It has been a long time since I ventured into the blogosphere – 2.5 years if we are being specific.  I got distracted.  I lost the vision.  I wasn’t sure I saw the purpose any longer.  The internet is flooded with good things to read for inspiration or information.  I wasn’t sure that the time I spent pouring my heart out was making a difference.  I figured there were a lot of “better” of “funnier” or “more impactful” articles out there.


But I’m back.  The reason I began this blog was because I have a passion for sharing what I have learned on my journey – especially the lessons learned on difficult paths.  Those difficult paths are the ones that are made a lot easier if there is someone who has gone before you and can warn you of the hidden dangers, helping you navigate so you can successfully endure and finish.  I do not claim to have mastered the art of walking difficult trails, but God has been faithful to teach me nuggets of truth and grow my character as I’ve pressed on.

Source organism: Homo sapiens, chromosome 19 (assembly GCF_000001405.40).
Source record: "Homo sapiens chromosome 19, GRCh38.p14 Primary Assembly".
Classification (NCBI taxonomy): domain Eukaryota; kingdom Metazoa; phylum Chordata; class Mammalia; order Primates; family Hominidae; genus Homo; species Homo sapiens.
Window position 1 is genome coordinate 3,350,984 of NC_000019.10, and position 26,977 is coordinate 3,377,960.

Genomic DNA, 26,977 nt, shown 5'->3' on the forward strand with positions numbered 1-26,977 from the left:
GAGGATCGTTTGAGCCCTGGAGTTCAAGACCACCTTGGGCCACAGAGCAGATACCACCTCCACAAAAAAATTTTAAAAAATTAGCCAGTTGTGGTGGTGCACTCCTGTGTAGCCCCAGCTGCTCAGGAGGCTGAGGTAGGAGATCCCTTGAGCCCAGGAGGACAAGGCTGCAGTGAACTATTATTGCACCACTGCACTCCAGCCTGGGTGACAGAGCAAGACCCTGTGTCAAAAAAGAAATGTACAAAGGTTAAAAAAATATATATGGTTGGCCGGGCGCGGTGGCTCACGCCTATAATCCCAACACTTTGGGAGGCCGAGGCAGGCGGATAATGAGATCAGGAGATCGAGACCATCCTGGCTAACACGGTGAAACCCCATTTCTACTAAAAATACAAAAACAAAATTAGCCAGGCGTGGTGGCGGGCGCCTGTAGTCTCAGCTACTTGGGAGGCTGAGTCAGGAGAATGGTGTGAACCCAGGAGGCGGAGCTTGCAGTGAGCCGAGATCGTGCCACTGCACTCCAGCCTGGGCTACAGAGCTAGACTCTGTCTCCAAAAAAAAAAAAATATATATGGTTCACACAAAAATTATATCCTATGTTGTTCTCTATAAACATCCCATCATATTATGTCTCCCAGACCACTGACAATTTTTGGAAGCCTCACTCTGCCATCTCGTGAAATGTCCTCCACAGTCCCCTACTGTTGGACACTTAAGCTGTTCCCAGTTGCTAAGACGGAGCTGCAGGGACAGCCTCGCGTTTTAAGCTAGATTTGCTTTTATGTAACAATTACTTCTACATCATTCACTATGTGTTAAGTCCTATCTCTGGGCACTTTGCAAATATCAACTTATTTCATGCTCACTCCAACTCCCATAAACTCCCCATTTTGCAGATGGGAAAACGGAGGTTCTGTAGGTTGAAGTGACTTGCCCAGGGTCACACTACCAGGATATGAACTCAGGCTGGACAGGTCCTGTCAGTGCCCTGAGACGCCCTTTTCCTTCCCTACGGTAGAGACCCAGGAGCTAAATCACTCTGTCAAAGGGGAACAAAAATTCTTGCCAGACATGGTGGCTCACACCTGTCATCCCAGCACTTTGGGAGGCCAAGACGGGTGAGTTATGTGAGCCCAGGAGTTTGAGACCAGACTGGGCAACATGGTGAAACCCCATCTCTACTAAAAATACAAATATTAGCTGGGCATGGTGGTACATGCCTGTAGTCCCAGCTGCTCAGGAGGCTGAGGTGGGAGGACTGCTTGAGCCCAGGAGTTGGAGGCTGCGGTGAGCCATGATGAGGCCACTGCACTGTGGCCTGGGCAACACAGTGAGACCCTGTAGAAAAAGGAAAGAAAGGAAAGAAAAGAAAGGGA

This blog is a place that I can lay those lessons down for anyone to pick up along the way much like a fresh unopened bottle of water left on a long trail with a note that says, “This is for you, to help you along the way.”


As I said in the past, I can not make any guarantees about how often I will place those cold bottles of water down on the path, but I am once again ready to “journal in public.”  Here’s my latest entry: